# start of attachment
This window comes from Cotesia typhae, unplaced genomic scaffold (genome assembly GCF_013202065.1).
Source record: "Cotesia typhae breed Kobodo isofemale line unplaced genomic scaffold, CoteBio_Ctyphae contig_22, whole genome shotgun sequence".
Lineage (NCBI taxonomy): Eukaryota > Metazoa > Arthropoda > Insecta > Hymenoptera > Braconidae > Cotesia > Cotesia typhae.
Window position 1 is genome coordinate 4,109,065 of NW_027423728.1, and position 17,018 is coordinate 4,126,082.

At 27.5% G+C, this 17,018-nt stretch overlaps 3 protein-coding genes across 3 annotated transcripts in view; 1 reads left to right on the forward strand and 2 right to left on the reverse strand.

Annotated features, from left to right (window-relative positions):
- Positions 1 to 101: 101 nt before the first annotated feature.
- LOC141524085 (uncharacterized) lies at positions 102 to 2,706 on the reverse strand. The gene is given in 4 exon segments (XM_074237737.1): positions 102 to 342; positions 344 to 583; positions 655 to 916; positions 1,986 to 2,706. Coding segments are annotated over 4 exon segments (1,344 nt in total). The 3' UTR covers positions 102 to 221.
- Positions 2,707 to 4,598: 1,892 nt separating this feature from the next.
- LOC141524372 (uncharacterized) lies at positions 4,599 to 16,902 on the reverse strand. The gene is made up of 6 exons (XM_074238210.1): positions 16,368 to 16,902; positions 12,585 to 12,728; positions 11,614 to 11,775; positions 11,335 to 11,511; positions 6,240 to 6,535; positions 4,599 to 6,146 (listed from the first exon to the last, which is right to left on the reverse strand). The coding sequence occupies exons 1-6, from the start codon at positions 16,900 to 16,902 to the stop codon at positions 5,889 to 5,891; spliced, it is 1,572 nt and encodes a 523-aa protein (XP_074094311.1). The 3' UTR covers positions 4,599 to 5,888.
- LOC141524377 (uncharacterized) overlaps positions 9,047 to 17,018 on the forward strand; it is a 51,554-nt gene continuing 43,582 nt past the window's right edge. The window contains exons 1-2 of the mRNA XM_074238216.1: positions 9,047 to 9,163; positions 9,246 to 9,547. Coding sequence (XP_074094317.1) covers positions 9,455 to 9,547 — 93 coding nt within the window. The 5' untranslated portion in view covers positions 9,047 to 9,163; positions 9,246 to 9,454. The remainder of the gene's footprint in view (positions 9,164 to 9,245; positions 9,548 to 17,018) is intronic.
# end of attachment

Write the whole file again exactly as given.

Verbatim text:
This window comes from Cotesia typhae, unplaced genomic scaffold (genome assembly GCF_013202065.1).
Source record: "Cotesia typhae breed Kobodo isofemale line unplaced genomic scaffold, CoteBio_Ctyphae contig_22, whole genome shotgun sequence".
Lineage (NCBI taxonomy): Eukaryota > Metazoa > Arthropoda > Insecta > Hymenoptera > Braconidae > Cotesia > Cotesia typhae.
Window position 1 is genome coordinate 4,109,065 of NW_027423728.1, and position 17,018 is coordinate 4,126,082.

At 27.5% G+C, this 17,018-nt stretch overlaps 3 protein-coding genes across 3 annotated transcripts in view; 1 reads left to right on the forward strand and 2 right to left on the reverse strand.

Annotated features, from left to right (window-relative positions):
- Positions 1 to 101: 101 nt before the first annotated feature.
- LOC141524085 (uncharacterized) lies at positions 102 to 2,706 on the reverse strand. The gene is given in 4 exon segments (XM_074237737.1): positions 102 to 342; positions 344 to 583; positions 655 to 916; positions 1,986 to 2,706. Coding segments are annotated over 4 exon segments (1,344 nt in total). The 3' UTR covers positions 102 to 221.
- Positions 2,707 to 4,598: 1,892 nt separating this feature from the next.
- LOC141524372 (uncharacterized) lies at positions 4,599 to 16,902 on the reverse strand. The gene is made up of 6 exons (XM_074238210.1): positions 16,368 to 16,902; positions 12,585 to 12,728; positions 11,614 to 11,775; positions 11,335 to 11,511; positions 6,240 to 6,535; positions 4,599 to 6,146 (listed from the first exon to the last, which is right to left on the reverse strand). The coding sequence occupies exons 1-6, from the start codon at positions 16,900 to 16,902 to the stop codon at positions 5,889 to 5,891; spliced, it is 1,572 nt and encodes a 523-aa protein (XP_074094311.1). The 3' UTR covers positions 4,599 to 5,888.
- LOC141524377 (uncharacterized) overlaps positions 9,047 to 17,018 on the forward strand; it is a 51,554-nt gene continuing 43,582 nt past the window's right edge. The window contains exons 1-2 of the mRNA XM_074238216.1: positions 9,047 to 9,163; positions 9,246 to 9,547. Coding sequence (XP_074094317.1) covers positions 9,455 to 9,547 — 93 coding nt within the window. The 5' untranslated portion in view covers positions 9,047 to 9,163; positions 9,246 to 9,454. The remainder of the gene's footprint in view (positions 9,164 to 9,245; positions 9,548 to 17,018) is intronic.